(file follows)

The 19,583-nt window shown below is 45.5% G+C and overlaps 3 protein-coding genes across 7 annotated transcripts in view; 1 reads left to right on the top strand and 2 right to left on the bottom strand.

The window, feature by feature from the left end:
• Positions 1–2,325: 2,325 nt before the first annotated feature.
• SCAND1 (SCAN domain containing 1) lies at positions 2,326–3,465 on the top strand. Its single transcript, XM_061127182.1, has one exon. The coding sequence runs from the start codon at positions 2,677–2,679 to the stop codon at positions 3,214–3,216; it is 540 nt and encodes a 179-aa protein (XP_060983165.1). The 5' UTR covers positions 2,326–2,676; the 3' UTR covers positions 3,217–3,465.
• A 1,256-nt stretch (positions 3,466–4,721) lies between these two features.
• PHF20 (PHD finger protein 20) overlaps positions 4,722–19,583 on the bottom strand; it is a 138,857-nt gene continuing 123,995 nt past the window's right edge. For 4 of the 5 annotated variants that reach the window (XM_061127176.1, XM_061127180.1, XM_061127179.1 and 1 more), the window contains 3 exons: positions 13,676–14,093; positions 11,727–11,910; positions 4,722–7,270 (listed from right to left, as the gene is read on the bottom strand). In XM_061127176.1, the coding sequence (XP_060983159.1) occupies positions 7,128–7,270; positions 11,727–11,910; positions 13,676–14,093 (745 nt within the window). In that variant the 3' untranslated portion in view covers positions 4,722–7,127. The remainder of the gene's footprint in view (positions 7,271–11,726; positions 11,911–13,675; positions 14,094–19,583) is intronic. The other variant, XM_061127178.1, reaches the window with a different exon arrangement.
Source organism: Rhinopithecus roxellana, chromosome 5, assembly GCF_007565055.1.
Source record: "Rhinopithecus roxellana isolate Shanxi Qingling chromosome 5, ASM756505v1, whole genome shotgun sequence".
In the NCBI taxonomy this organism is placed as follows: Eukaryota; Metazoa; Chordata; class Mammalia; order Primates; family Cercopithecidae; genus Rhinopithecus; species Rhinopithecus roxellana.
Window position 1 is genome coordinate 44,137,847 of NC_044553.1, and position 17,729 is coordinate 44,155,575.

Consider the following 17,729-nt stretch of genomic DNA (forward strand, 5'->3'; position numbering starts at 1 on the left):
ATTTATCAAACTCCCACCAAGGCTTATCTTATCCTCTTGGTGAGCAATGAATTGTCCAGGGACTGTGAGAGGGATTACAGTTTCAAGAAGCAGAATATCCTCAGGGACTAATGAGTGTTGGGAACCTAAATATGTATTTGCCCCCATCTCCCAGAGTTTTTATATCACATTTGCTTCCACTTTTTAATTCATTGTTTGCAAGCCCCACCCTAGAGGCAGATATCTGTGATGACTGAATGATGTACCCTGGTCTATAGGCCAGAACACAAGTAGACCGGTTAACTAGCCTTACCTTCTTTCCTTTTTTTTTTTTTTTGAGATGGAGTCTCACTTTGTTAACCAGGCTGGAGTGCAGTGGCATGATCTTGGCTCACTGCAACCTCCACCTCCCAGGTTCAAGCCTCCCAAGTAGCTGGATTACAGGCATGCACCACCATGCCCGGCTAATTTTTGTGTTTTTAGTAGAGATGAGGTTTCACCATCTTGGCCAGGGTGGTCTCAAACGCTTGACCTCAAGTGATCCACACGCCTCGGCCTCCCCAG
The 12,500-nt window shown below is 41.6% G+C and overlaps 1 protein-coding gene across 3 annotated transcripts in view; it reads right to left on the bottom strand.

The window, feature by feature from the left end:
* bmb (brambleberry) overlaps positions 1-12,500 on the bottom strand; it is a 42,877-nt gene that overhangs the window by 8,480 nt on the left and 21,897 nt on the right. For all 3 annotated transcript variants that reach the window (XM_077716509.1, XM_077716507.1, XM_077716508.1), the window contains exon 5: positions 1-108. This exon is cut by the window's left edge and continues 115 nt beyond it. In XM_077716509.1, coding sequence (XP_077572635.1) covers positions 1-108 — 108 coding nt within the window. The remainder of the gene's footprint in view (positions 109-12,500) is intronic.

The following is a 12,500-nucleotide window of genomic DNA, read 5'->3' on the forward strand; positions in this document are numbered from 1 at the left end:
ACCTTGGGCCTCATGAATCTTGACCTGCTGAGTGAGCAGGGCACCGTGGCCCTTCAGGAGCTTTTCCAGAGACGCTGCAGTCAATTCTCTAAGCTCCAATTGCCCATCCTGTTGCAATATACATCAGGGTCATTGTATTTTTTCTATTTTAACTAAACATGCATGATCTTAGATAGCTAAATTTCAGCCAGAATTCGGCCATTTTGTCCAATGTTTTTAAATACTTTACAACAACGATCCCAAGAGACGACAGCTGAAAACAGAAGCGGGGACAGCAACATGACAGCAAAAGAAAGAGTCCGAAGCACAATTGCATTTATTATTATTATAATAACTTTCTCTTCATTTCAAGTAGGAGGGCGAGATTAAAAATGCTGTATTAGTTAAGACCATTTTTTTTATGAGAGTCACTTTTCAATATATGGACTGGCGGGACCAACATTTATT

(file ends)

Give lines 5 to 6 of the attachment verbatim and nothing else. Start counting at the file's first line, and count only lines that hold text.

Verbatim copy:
• A 1,256-nt stretch (positions 3,466–4,721) lies between these two features.
• PHF20 (PHD finger protein 20) overlaps positions 4,722–19,583 on the bottom strand; it is a 138,857-nt gene continuing 123,995 nt past the window's right edge. For 4 of the 5 annotated variants that reach the window (XM_061127176.1, XM_061127180.1, XM_061127179.1 and 1 more), the window contains 3 exons: positions 13,676–14,093; positions 11,727–11,910; positions 4,722–7,270 (listed from right to left, as the gene is read on the bottom strand). In XM_061127176.1, the coding sequence (XP_060983159.1) occupies positions 7,128–7,270; positions 11,727–11,910; positions 13,676–14,093 (745 nt within the window). In that variant the 3' untranslated portion in view covers positions 4,722–7,127. The remainder of the gene's footprint in view (positions 7,271–11,726; positions 11,911–13,675; positions 14,094–19,583) is intronic. The other variant, XM_061127178.1, reaches the window with a different exon arrangement.